Navigation Links
Synthetic virus supports a bat origin for SARS
Date:11/25/2008

SARS severe acute respiratory syndrome alarmed the world five years ago as the first global pandemic of the 21st century. The coronavirus (SARS-CoV) that sickened more than 8,000 people and killed nearly 800 of them may have originated in bats, but the actual animal source is not known.

In an effort to understand how SARS-CoV may have jumped from bats to humans, a team of investigators from Vanderbilt University Medical Center and the University of North Carolina at Chapel Hill has now generated a synthetic SARS-like bat coronavirus. The virus the largest replicating synthetic organism ever made is infectious in cultured cells and mice, the researchers report in the Proceedings of the National Academy of Sciences.

The findings identify pathways by which a bat coronavirus may have adapted to infect humans. The studies also provide a model approach for rapid identification, analysis and public health responses to future natural or intentional virus epidemics.

Zoonotic viruses animal pathogens that can cause disease in humans pose a serious threat to public health, said Mark Denison, M.D., professor of Pediatrics at Vanderbilt and a co-leader of the research with Ralph Baric, Ph.D., professor of Epidemiology at UNC.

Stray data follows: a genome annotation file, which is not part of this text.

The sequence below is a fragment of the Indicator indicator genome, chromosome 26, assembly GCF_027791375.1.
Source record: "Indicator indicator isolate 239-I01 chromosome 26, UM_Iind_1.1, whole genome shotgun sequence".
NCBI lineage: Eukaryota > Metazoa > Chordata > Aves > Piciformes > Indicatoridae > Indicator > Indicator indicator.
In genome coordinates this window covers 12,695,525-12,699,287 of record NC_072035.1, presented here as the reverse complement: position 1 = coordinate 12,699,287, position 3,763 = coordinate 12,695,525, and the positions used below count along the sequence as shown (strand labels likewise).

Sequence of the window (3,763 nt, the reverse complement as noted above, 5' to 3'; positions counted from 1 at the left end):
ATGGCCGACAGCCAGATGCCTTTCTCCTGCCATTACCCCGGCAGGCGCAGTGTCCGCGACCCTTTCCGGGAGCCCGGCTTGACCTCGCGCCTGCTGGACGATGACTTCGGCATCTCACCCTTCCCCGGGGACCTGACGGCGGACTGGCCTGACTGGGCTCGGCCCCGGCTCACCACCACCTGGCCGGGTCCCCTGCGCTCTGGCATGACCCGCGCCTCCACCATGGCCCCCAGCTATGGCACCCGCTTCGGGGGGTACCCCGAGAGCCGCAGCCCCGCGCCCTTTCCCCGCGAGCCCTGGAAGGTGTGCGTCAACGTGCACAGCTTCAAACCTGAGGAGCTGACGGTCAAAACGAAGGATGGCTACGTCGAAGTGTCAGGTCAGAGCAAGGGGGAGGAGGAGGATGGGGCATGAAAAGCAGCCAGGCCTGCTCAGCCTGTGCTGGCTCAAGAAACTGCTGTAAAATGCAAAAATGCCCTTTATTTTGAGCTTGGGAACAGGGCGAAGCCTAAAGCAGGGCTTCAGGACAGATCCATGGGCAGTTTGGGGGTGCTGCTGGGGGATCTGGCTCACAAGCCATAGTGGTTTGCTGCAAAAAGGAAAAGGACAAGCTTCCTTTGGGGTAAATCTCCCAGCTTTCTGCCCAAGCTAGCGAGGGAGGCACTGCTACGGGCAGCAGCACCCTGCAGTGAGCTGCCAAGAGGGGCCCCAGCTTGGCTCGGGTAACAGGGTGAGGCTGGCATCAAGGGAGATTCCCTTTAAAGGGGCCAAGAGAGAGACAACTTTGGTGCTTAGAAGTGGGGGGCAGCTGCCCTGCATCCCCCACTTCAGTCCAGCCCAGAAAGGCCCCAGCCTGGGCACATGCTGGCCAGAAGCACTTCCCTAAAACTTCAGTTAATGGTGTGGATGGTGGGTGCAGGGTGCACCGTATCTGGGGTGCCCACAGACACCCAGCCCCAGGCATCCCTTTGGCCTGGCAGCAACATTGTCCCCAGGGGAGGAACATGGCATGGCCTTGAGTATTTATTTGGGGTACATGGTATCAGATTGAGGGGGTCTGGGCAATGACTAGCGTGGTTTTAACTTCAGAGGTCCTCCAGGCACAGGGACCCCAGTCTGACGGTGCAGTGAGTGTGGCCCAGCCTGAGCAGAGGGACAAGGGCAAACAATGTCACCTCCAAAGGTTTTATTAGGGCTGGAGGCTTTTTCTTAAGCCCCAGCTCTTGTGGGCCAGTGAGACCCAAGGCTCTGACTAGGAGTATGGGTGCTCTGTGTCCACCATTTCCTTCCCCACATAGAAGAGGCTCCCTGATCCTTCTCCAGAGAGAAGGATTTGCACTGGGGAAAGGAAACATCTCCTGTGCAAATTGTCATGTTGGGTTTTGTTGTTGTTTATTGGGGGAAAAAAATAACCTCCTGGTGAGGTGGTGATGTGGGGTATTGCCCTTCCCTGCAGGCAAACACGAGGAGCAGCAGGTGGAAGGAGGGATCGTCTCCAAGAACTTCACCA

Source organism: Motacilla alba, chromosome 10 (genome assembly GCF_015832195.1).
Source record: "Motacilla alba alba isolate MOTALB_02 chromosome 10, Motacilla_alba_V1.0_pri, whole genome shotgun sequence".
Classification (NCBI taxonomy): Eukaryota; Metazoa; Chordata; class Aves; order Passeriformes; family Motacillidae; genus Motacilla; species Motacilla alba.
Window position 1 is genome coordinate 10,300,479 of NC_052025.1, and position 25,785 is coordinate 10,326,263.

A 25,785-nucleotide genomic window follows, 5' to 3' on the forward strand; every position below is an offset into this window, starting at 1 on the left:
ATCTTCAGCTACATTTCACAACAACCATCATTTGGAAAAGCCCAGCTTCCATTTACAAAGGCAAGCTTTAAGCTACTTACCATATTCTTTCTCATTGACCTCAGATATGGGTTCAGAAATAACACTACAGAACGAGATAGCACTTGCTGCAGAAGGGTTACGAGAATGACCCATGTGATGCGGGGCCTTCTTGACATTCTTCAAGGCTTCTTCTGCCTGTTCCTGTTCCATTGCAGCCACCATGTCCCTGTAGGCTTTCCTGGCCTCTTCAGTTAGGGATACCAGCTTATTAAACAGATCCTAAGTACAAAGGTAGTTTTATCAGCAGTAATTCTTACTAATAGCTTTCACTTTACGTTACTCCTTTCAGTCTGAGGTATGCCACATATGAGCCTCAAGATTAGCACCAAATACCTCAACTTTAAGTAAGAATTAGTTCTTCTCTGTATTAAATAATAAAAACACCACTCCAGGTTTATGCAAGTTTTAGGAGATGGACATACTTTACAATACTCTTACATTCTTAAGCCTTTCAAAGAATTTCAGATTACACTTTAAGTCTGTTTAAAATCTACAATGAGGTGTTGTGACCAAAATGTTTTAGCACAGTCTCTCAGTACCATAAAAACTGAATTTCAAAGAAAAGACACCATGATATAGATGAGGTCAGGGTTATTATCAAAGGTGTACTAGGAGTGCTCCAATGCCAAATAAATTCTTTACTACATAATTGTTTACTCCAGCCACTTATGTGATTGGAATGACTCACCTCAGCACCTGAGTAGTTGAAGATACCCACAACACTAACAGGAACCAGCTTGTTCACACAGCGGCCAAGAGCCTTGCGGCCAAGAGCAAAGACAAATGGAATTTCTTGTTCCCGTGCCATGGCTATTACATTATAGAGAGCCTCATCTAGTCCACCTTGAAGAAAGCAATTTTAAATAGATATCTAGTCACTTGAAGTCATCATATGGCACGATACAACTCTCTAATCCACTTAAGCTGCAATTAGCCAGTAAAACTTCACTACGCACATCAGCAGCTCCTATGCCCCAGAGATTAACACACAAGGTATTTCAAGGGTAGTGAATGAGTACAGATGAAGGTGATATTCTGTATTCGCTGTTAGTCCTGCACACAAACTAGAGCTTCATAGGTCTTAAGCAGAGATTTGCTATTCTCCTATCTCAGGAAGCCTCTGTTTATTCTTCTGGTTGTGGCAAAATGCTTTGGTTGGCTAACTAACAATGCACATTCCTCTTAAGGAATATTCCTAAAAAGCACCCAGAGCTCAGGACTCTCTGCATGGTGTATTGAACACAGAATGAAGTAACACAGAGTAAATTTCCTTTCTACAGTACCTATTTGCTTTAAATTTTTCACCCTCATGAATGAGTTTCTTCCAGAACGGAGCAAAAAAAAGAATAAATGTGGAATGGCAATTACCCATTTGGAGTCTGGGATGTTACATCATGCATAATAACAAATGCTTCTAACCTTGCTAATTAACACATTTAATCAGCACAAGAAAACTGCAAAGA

"It's becoming more and more clear that new human epidemics will continue to originate in animals," said Denison, who is also an associate professor of Microbiology & Immunology. "However, the mechanisms of trans-species movement and adaptation of viruses from animals to humans remain poorly understood."

At the time of the SARS epidemic, the culprit virus was rapidly identified as a coronavirus (SARS-CoV). But it didn't look like the two human coronaviruses that were known, which cause 20 percent to 30 percent of common colds, and the animal "reservoir" (the original animal host for the virus) remained elusive.

Investigators became convinced that bats were the likely source, but bat coronaviruses had never been successfully grown in culture or animals, which blocked studies of replication, evolution and prevention.

The Denison and Baric teams, with lead authors Michelle Becker, Ph.D., of Vanderbilt, and Rachel Graham Ph.D., of UNC, determined that not being able to grow the virus represented a critical gap in the ability to rapidly identify and respond to new pathogens.

To address this vulnerability, the team decided to use synthetic biology to recover a non-cultivatable virus.

"The idea is, here's the virus, or the virus group, that we think became SARS-CoV," Denison said. "Let's see if we can synthetically recover the bat virus and test it in cultured cells and in animal models let the bat virus show us the pathways that it may have used to become a human pathogen.